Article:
Gain Higher Employee Engagement with Paid Family Leave Deciding between work and family should never be a concern an employee is required to make. When our clients understand those values and implement programs to create a better work/life balance, we see time and time again higher employee engagement and retention.
Defining “work-life balance” is difficult. Eventually, as you stay committed to finding what works for your organization, the definition becomes less nebulous. At Helios, our definition centers around integration instead of balance. When we first start, we work with our mentors and team leads to determine what works for us: when to answer immediately, when to allow the email to sit until morning, and when to leave the phone altogether.
In 1924, the world saw changes that would make ripples in the pond for a long, long time. The first winter Olympics was held in Chamonix, France. Texas elected its first woman governor: Miriam “Ma” Ferguson. Judy Garland made her show business debut at just 2 ½ years old. And something that hits a little closer to home happened: Northern Virginia Family Service was founded.
A client recently came to me to as her HR Consultant to let me know that she was going to be having twins through surrogacy and wanted to discuss the short term disability benefits that she would receive as a result of having a child. As a human resources professional, I provided her with a straight forward response – you will not receive short term disability insurance if you are not physically having the baby yourself, as short term disability benefits are a result of a medical condition, childbirth for example, that prohibits you from physically doing your job. After talking through this with her further, we moved on to discuss the differences between the company’s medical leave policy that specifically referenced childbirth (this particular organization does not offer FMLA) and parental leave policy, which offered four fewer weeks of leave than the medical leave policy. This particular employee’s frustrations were around one single question: Why am I offered less leave for the adoption of a child than if I had given birth – I still have an infant to take care of? I realized through conversations with my colleagues that parents who adopt children often have this same frustration and do not understand why they are not offered the same leave benefits as employees who give birth to a child. We are seeing more and more organizations developing leave benefits for employees that take adoption into consideration; while this does not necessarily provide equal benefits to adopting parents, it does provide them with significant benefits that were not previously provided to them. Below is a comparison of leave benefits that may be available to a new parent who is either adopting or giving birth to a child.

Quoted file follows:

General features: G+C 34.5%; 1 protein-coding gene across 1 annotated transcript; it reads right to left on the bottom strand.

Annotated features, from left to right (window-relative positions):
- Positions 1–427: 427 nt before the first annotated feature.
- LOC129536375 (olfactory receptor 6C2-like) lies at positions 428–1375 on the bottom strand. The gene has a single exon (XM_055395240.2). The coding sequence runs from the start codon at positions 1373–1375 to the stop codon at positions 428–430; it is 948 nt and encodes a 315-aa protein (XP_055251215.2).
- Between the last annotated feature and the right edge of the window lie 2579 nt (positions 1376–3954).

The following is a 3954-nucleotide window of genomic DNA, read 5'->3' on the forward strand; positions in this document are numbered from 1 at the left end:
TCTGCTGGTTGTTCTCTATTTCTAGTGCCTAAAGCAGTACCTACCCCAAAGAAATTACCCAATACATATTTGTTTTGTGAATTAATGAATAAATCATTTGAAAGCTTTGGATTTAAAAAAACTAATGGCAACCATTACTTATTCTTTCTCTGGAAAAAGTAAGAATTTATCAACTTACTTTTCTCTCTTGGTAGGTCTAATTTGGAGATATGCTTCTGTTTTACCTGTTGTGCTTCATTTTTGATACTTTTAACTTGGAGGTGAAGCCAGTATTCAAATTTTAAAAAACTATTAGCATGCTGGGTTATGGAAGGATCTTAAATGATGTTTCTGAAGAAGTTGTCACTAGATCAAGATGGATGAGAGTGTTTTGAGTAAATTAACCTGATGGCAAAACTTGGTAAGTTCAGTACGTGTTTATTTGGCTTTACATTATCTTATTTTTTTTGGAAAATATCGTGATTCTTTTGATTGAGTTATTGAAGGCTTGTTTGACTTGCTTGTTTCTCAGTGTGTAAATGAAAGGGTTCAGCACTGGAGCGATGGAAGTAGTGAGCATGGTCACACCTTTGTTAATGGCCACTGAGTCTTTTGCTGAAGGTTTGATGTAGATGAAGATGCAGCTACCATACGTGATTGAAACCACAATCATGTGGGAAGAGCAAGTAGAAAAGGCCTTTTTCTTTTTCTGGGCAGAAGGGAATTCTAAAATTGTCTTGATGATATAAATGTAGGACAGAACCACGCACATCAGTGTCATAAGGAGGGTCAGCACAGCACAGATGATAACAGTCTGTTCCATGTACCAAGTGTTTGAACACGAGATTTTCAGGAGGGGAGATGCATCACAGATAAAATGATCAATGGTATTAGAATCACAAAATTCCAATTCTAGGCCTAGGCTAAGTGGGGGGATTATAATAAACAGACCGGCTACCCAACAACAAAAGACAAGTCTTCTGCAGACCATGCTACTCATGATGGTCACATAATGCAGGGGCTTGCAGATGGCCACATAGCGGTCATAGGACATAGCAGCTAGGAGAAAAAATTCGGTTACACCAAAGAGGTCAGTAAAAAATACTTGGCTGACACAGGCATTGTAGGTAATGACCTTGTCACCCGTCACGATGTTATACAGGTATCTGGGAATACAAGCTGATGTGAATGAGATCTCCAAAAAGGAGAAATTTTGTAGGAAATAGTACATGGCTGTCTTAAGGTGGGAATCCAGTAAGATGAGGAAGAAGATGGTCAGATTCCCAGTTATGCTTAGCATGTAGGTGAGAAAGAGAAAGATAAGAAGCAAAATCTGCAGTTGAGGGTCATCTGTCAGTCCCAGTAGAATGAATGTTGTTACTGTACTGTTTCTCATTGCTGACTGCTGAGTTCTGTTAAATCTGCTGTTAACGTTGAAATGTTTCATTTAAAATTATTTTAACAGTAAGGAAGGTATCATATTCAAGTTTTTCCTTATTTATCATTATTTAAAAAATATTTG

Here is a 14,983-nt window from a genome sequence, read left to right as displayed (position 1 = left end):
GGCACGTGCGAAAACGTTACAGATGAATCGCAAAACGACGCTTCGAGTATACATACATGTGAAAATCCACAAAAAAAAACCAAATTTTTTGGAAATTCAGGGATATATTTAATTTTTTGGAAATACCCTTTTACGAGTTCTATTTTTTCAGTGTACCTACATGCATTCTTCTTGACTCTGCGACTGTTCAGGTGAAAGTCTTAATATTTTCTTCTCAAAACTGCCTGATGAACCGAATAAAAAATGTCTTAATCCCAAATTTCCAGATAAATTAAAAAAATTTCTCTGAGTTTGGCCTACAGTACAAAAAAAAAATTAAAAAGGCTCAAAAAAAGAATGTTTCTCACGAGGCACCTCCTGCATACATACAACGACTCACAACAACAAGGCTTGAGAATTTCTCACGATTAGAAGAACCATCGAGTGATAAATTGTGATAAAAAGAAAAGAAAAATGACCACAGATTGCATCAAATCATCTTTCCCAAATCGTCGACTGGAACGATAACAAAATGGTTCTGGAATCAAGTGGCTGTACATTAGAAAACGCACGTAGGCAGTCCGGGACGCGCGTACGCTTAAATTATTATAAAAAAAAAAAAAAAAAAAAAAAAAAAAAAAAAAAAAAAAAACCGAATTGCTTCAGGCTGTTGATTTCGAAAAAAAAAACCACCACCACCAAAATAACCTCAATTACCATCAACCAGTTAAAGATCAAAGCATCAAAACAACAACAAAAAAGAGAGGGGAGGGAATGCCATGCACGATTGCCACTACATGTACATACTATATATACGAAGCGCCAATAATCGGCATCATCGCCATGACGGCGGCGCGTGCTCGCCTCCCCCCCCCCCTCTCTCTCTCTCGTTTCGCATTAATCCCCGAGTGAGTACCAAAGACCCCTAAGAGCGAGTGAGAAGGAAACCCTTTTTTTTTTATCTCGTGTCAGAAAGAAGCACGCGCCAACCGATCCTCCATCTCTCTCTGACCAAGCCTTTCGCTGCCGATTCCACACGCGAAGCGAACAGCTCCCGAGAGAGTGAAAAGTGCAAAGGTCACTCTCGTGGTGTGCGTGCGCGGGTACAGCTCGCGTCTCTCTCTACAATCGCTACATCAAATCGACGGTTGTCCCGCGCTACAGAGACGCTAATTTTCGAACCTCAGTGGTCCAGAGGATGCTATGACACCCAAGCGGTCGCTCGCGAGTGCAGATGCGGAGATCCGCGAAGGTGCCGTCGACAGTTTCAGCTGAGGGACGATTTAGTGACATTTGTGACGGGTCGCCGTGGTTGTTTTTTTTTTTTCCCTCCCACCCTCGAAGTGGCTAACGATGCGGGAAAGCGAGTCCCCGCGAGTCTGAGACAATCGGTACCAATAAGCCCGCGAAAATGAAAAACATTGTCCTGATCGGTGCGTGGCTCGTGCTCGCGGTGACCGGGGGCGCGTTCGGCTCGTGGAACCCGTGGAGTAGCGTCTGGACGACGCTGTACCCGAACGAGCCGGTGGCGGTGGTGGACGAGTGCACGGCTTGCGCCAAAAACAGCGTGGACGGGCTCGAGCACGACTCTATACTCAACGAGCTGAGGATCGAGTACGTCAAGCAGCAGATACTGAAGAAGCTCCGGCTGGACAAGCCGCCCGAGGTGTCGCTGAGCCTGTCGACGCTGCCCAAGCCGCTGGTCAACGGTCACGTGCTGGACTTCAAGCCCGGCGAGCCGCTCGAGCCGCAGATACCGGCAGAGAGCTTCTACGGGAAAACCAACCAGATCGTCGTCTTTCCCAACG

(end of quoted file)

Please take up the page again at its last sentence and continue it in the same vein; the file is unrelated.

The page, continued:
Over the years I’ve worked with a range of companies in various industries and I’ve found that managing the Family Medical Leave Act (FMLA) is a common challenge. The FMLA provision was implemented in 1993 as a means to allow eligible employees to have job protection while taking care of medical needs for themselves or eligible family members. The concept of FMLA was great, in the sense that employees could take off the time they needed to get well, return to work, and not worry about being fired or terminated while out. However, over time, there have been lots of concerns regarding loopholes that are being taken advantage of by employees.